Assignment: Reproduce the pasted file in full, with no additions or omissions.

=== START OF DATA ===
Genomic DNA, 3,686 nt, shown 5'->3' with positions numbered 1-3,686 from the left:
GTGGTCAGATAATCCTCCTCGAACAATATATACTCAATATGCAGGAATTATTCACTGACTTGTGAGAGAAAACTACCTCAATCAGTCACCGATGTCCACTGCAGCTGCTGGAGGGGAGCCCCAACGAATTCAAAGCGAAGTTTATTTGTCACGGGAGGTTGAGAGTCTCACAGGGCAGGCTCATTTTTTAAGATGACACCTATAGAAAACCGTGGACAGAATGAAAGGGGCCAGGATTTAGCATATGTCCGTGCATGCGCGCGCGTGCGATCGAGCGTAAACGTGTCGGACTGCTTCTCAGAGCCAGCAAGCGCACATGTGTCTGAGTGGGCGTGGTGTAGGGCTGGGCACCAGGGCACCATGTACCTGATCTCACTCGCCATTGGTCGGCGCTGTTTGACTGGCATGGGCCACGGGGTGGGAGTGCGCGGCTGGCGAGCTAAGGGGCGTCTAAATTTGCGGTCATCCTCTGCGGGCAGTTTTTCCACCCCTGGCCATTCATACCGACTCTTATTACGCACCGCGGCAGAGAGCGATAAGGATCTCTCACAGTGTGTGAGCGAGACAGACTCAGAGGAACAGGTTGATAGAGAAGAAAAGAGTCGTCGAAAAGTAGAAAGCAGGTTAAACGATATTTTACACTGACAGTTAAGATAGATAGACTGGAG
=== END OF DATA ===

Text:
Genomic DNA, 3,686 nt, shown 5'->3' with positions numbered 1-3,686 from the left:
GTGGTCAGATAATCCTCCTCGAACAATATATACTCAATATGCAGGAATTATTCACTGACTTGTGAGAGAAAACTACCTCAATCAGTCACCGATGTCCACTGCAGCTGCTGGAGGGGAGCCCCAACGAATTCAAAGCGAAGTTTATTTGTCACGGGAGGTTGAGAGTCTCACAGGGCAGGCTCATTTTTTAAGATGACACCTATAGAAAACCGTGGACAGAATGAAAGGGGCCAGGATTTAGCATATGTCCGTGCATGCGCGCGCGTGCGATCGAGCGTAAACGTGTCGGACTGCTTCTCAGAGCCAGCAAGCGCACATGTGTCTGAGTGGGCGTGGTGTAGGGCTGGGCACCAGGGCACCATGTACCTGATCTCACTCGCCATTGGTCGGCGCTGTTTGACTGGCATGGGCCACGGGGTGGGAGTGCGCGGCTGGCGAGCTAAGGGGCGTCTAAATTTGCGGTCATCCTCTGCGGGCAGTTTTTCCACCCCTGGCCATTCATACCGACTCTTATTACGCACCGCGGCAGAGAGCGATAAGGATCTCTCACAGTGTGTGAGCGAGACAGACTCAGAGGAACAGGTTGATAGAGAAGAAAAGAGTCGTCGAAAAGTAGAAAGCAGGTTAAACGATATTTTACACTGACAGTTAAGATAGATAGACTGGAG